At night, marvel from afar at the colourful illuminations that whirl around the tower. Iki, a bluish color which carries the meaning of stylish and Miyabi, a purple hue with the definition of elegance, can be seen on alternating days. At the bottom of the tower rest the Tokyo Skytree Aquarium and a Planetarium nestles not to far from the structure, both are worth a visit.
Two ticket types exist, the Fast Skytree tickets for internationals that enable you to skip the lines to the Tembo Deck, and Same-day tickets. Prices vary between ages but the standard Same-day 18 years old and over tickets go for ¥2,060 for the Tembo Deck and ¥1,030 for the Galleria, tickets must be bought separately, and a generous discount is available for the disabled.
Fast Skytree tickets go for ¥3,000 at 12 and over, and the combo deal for both floors at ¥4,000. No reservations are needed for both ticket types except for large group bookings which come with a discount (group tickets are Japanese language only I’m afraid)!
Opening hours are 8:00 am – 10:00 p.m. (last admissions at 9:00 p.m.) and is proudly open every day of the year.
Here’s a list of some of the best spots from where you can watch the beautiful sunset in Tokyo!
Enjoy the view!
This article is presented to you by Guidable.
Where to Drink Japanese Craft Beer in Tokyo
The craft beer scene in Japan has exploded in recent years with an increase in the number of craft breweries in the major cities as well as the quality of beer and the varieties offered. Although craft breweries in Japan only gained traction in the late 1990s when the country deregulated the brewing industry by lowering the annual output required for a brewing license, Japan has quickly caught up internationally and now boasts several award-winning beers as well as distinctive seasonal brews only offered in Japan. As a craft beer fanatic living in Tokyo, I have enjoyed trying out what...
3 Hidden Gems to Visit in Japan
Japan has become one of the most favourite holiday destinations for world travelers. Japan has also been known for its unique culture, food, and famous streets. Visitors usually come to Japan to go shopping and take a walk in Shibuya or Harajuku, taste Japanese sushi, try kimono or yukata. The list of places that tourist visits are more or less already known by many people and too mainstream. Actually, if you try to explore Japan more deeply, you will find many amazing hidden gems you did not expect to exist in Japan. Here we go: 1.Tottori Sand Dunes Have you...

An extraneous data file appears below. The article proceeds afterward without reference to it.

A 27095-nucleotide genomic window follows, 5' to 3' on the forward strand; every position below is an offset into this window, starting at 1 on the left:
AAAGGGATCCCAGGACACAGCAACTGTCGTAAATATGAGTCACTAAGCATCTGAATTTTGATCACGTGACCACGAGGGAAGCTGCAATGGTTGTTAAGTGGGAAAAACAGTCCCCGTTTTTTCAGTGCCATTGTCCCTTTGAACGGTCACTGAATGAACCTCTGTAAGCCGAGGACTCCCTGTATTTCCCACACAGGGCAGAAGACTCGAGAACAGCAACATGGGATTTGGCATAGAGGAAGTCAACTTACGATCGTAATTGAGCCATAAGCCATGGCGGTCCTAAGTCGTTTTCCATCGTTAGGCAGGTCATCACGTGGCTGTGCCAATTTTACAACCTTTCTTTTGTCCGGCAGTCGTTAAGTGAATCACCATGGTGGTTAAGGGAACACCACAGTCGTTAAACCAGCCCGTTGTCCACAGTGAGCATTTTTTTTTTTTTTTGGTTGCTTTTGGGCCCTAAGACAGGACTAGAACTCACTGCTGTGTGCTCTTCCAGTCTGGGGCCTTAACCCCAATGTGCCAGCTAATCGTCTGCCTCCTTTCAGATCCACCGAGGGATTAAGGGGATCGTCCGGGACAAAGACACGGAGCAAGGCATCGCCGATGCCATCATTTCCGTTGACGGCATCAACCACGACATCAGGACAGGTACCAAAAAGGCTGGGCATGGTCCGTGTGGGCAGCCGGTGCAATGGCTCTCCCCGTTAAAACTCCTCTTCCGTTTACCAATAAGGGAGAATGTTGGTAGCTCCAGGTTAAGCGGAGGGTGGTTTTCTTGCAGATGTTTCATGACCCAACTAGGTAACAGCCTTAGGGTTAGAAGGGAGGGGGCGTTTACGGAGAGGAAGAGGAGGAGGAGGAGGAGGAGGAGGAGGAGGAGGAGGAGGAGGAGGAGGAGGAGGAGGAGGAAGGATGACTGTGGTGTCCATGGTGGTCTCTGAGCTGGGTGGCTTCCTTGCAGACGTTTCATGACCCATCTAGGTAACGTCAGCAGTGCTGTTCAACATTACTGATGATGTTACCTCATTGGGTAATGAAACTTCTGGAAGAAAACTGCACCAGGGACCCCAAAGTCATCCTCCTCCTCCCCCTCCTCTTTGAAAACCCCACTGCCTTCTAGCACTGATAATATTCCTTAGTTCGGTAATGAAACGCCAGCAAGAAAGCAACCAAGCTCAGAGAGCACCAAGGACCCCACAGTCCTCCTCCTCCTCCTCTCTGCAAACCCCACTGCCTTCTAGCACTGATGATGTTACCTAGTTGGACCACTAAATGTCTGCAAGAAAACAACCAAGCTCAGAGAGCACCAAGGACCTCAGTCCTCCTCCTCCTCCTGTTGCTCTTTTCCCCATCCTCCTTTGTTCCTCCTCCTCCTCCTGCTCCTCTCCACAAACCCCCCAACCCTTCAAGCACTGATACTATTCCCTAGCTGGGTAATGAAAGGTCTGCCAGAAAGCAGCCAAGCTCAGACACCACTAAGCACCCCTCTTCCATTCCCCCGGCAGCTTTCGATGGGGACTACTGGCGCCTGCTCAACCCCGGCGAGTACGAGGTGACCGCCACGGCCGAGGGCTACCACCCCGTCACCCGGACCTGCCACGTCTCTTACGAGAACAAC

One Size Fits All? What you need to know about Clothing Size...
Japan is a shopper’s paradise. With high rise boutique shopping centers, endless underground mazes of malls, to the bustling shopping streets in Shibuya and Harajuku—there are endless opportunities for shopping just in Tokyo! Shibuya is Tokyo’s most famous shopping neighborhood. Japan is at the forefront of global style and trends, and you can find a wide variety of unique fashions that are exclusive to Japan. But, what can foreigners expect while shopping in Japan? One important thing to consider is size. The most common question I get from people thinking about traveling to Japan is “Will Japanese clothes fit me?”....
Starbucks Japan – Worldwide Brand but Japanese Style
Starbucks – a worldwide coffee brand, was first founded in Seattle, USA in 1971. When it came to 2017, this brand has been expanded up to different 75 countries with more than 26,000 stores. Starbucks has an easy-to-recognize logo. Even though in 2011, the company decided to put away the words “coffee”, “tea”, and also the brand name “Starbucks” on the logo, it is not difficult for people to recognize the brand when looking through the logo only, which is a thing that not all brands can do. 1. What makes Starbucks become popular and famous? Customers are usually impressed...
Kamakura – City of Temples and Beaches
If Tokyo is known as a modern capital with Disneyland and Disneysea or Osaka is well-known for its castles or Universal Studio, Kamakura – a city of Kanagawa Prefecture, is well-known for its temples, pagodas, and beaches. Just more than 50 km away from Tokyo, Kamakura is a tourist attractions that you should not miss during your stay in Tokyo. When you come to this city, you can enjoy the ancient beauty with many historical sites and delicious foods. Let’s take a look at the specialties in this city! 1. Things to do Kōtokuin Temple As I mentioned before, Kamakura...
TENUGUI: The unique and multi-purpose Japanese handkerchief
When travelling in Japan, have you every come by the shelves of colorful, eye-catching Japanese handkerchiefs? Have you been gifted with one and wondering how to utilize this rectangular thin towel? After this article, you will surely be surprised with the variety of usage within this object. The Japanese handkerchief – TENUGUI The Japanese handkerchief – also known as the tenugui dated all the way back to the Heian era of Japan and has accompanied the lives of Japanese for thousands of years. It is a hand towel made from cotton and is popular for its versatility as well as...